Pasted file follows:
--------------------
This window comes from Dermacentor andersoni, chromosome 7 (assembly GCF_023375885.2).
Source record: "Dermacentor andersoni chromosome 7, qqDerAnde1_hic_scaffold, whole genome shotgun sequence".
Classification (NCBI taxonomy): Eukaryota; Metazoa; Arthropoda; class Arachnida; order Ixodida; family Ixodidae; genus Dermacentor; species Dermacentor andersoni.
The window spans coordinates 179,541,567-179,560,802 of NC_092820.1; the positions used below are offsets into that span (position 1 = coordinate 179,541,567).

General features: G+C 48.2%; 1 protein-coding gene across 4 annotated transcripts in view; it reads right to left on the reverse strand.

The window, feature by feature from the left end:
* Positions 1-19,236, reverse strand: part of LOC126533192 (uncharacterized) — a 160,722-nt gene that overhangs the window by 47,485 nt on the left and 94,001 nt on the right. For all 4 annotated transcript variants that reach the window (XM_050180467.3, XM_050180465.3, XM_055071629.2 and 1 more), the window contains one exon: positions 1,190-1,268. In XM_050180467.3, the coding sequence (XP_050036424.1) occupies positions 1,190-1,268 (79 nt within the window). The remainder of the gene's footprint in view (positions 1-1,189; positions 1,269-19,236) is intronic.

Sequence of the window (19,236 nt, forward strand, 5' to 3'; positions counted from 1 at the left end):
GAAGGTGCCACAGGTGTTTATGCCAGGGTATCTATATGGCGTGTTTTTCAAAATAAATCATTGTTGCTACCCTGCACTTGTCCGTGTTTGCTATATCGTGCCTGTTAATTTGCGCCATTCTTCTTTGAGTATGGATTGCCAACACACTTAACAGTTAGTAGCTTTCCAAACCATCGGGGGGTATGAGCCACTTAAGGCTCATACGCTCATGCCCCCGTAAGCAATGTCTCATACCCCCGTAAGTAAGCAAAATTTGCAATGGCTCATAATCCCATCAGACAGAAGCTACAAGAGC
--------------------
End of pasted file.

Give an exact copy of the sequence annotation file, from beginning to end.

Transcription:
This window comes from Dermacentor andersoni, chromosome 7 (assembly GCF_023375885.2).
Source record: "Dermacentor andersoni chromosome 7, qqDerAnde1_hic_scaffold, whole genome shotgun sequence".
Classification (NCBI taxonomy): Eukaryota; Metazoa; Arthropoda; class Arachnida; order Ixodida; family Ixodidae; genus Dermacentor; species Dermacentor andersoni.
The window spans coordinates 179,541,567-179,560,802 of NC_092820.1; the positions used below are offsets into that span (position 1 = coordinate 179,541,567).

General features: G+C 48.2%; 1 protein-coding gene across 4 annotated transcripts in view; it reads right to left on the reverse strand.

The window, feature by feature from the left end:
* Positions 1-19,236, reverse strand: part of LOC126533192 (uncharacterized) — a 160,722-nt gene that overhangs the window by 47,485 nt on the left and 94,001 nt on the right. For all 4 annotated transcript variants that reach the window (XM_050180467.3, XM_050180465.3, XM_055071629.2 and 1 more), the window contains one exon: positions 1,190-1,268. In XM_050180467.3, the coding sequence (XP_050036424.1) occupies positions 1,190-1,268 (79 nt within the window). The remainder of the gene's footprint in view (positions 1-1,189; positions 1,269-19,236) is intronic.

Sequence of the window (19,236 nt, forward strand, 5' to 3'; positions counted from 1 at the left end):
GAAGGTGCCACAGGTGTTTATGCCAGGGTATCTATATGGCGTGTTTTTCAAAATAAATCATTGTTGCTACCCTGCACTTGTCCGTGTTTGCTATATCGTGCCTGTTAATTTGCGCCATTCTTCTTTGAGTATGGATTGCCAACACACTTAACAGTTAGTAGCTTTCCAAACCATCGGGGGGTATGAGCCACTTAAGGCTCATACGCTCATGCCCCCGTAAGCAATGTCTCATACCCCCGTAAGTAAGCAAAATTTGCAATGGCTCATAATCCCATCAGACAGAAGCTACAAGAGC